Thursday, August 31, 2017

Seeking God's Grounding in our Rapidly Changing World

Dear Members and Friends of St. John,


Our nation observes Labor Day this weekend.  Public school is in full swing.  The Alaska State Fair will soon be over for another year.  So, many folks settle in to the school year schedule that seems to be the closest to “normal” the we experience each year.


But, what is a normal schedule?  Especially in our hype-fast changing world what is normal?  Rev. Dr. Dale Meyer is President of Concordia Seminary in St. Louis, my alma mater – 2 times.  In a recent devotion Dale quoted Thomas Friedman from a recent book, “Thank You for  Being Late.”  On this 10th anniversary of the I-Phone, which made its debut in 2007, Friendman wrote about 2004.


“Facebook didn’t even exist yet, Twitter was still a sound, the cloud was still in the sky, 4G was a parking space, “applications” were what you sent to college. LinkedIn was barely known and most people thought it was a prison, Big Data was a good name for a rap star, and Skype, for most people, was a typographical error. All of those technologies blossomed…around 2007” (page 25).


Friedman continue to talk about change. 


“The rate of technological change is now accelerating so fast that it has risen above the average rate at which most people can absorb all these changes. Many of us can’t keep pace anymore. ‘And that is causing us cultural angst,’ said (Eric) Teller.” (Friedman, 31).


Meyer suggests this rapid change “helps explain why everything’s going crazy.”  So what is normal, and where do we find grounding and a foundation for our lives in our rapidly changing world? 


Jesus saw some of the same issues and shared His wisdom for life in what we call the Sermon on the Mount. 


24 "Therefore everyone who hears these words of mine and puts them into practice is like a wise man who built his house on the rock. 25 The rain came down, the streams rose, and the winds blew and beat against that house; yet it did not fall, because it had its foundation on the rock. 26 But everyone who hears these words of mine and does not put them into practice is like a foolish man who built his house on sand. 27 The rain came down, the streams rose, and the winds blew and beat against that house, and it fell with a great crash."  (Matthew 7:24-27)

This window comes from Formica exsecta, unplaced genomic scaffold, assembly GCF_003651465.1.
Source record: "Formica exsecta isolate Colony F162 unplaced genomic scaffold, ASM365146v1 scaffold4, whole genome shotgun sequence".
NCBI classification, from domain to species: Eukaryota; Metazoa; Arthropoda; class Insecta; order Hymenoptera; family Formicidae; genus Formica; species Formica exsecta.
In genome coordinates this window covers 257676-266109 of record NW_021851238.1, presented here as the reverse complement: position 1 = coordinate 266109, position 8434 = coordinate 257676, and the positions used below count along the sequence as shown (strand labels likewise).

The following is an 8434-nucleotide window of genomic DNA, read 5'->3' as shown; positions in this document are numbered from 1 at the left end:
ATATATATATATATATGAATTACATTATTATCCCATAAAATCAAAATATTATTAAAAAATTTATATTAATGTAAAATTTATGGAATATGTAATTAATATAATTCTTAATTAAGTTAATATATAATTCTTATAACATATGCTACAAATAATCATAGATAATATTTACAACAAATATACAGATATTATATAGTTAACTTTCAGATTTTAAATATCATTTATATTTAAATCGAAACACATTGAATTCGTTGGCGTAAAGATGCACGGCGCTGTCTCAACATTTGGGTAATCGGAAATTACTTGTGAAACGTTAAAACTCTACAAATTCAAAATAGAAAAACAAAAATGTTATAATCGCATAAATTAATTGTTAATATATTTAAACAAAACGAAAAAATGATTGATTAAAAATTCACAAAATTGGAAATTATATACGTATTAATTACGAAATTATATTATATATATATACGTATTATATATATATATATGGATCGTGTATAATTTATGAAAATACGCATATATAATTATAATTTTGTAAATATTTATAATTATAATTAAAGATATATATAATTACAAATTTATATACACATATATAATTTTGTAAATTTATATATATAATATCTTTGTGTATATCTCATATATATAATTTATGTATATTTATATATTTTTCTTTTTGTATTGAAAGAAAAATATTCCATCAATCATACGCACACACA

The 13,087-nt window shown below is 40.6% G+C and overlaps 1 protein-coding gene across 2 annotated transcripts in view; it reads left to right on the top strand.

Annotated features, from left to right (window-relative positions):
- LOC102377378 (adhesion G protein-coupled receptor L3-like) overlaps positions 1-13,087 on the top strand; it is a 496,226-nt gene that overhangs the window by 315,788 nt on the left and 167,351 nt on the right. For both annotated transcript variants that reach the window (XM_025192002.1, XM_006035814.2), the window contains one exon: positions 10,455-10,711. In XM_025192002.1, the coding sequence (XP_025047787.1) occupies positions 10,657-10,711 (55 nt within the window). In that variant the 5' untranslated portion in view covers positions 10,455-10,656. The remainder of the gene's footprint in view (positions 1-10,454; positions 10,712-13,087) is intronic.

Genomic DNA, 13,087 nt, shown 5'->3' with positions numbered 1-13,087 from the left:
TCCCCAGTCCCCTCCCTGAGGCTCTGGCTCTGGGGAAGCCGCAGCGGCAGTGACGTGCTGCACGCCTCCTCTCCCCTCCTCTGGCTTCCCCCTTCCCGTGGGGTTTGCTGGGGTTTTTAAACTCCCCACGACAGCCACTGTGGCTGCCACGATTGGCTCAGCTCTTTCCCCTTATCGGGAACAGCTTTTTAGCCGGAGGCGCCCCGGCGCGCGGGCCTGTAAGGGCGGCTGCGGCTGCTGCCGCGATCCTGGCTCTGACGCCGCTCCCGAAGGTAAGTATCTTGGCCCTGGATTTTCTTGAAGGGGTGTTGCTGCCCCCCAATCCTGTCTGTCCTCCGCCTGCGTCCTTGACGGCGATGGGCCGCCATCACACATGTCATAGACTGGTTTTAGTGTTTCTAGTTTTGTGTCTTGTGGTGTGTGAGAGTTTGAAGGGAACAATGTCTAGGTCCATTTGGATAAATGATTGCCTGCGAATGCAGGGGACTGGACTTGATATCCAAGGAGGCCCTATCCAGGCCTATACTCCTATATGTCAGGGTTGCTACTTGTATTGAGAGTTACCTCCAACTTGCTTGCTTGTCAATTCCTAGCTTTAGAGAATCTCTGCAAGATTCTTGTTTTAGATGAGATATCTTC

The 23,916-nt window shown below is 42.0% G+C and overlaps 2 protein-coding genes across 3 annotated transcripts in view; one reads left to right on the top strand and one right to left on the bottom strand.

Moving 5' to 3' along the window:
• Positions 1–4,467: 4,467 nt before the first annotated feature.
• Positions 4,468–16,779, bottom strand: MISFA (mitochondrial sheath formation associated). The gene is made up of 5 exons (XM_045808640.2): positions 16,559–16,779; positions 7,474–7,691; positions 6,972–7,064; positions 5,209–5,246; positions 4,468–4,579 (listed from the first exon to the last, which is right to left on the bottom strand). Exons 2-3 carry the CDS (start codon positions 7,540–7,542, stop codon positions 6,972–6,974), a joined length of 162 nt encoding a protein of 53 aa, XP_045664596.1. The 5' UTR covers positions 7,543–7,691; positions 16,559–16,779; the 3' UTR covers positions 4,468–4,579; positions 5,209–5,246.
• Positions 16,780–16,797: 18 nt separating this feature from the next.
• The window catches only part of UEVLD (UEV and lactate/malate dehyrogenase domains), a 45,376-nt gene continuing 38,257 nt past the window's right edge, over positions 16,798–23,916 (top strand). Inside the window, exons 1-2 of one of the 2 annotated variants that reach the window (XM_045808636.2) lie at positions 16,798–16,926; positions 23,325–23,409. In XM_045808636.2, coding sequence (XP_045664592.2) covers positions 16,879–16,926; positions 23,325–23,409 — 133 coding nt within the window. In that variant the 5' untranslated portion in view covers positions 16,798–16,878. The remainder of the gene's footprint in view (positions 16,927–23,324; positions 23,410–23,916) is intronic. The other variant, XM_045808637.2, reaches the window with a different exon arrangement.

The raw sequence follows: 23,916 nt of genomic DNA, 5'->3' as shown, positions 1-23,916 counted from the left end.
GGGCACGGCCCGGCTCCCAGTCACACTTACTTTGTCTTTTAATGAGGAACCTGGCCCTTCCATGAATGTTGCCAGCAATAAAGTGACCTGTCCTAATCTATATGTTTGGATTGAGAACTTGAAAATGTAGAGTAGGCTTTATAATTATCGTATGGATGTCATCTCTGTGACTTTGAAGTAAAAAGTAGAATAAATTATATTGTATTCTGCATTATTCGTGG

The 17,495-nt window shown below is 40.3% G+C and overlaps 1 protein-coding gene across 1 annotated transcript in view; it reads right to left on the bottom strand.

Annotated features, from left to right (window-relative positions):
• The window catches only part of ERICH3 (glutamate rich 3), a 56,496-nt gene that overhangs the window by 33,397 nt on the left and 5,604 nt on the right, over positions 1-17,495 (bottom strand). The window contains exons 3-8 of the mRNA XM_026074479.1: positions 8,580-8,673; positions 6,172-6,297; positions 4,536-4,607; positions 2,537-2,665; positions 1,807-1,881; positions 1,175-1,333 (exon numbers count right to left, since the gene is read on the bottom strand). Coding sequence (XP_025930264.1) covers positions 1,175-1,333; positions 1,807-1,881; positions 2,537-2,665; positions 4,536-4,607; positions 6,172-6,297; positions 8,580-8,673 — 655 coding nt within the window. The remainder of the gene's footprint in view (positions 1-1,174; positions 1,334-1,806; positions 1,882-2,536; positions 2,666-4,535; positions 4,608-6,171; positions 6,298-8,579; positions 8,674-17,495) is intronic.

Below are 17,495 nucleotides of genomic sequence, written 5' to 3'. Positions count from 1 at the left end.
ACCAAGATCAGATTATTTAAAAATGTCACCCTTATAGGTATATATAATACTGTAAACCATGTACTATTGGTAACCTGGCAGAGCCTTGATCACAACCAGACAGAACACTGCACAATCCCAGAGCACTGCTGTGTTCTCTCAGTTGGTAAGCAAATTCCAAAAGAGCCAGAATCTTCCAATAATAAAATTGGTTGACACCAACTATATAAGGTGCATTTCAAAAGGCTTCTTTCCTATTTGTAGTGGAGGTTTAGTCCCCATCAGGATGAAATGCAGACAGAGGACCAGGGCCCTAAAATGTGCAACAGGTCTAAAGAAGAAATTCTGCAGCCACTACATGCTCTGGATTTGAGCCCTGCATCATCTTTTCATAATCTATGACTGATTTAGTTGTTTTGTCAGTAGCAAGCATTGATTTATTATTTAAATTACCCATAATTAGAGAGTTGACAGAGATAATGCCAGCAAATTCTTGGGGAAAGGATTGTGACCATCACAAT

Please note, before someone can put Jesus’ words into practice and find grounding they first must hear those words.  Where do we “hear” God’s Word?  We can hear the Word of God on our own through personal Bible reading and devotions.  That is beneficial.  But, God intends for His people to be a community, to work together in facing the changes and chances of life.   Regular worship gives us an opportunity to hear God’s Word with other believers, and gives us a chance to help one another in facing the challenges in our walk of faith. 


Also, Sunday School starts its school year schedule on Sunday, September 10.  In our classes people hear the Word of God and discuss it’s application to our lives in ways that don’t happen in worship.


And, don’t forget, the Word of God is not just found in a book.  The best communication of God and His love and His direction for our lives is found in JESUS, who is The Word of God.  (John 1:1-3, 14)


That’s also why Dr. Meyer quotes Hebrews 10 in his devotion.  Meyer says, “We need our pastors and congregations to gather as many people as possible into the peace of Christ’s Church.”  “Let us consider how to stir up one another to love and good works, not neglecting to meet together, as is the habit of some, but encouraging one another, and all the more as you see the Day drawing near” (Hebrews 10:24-25).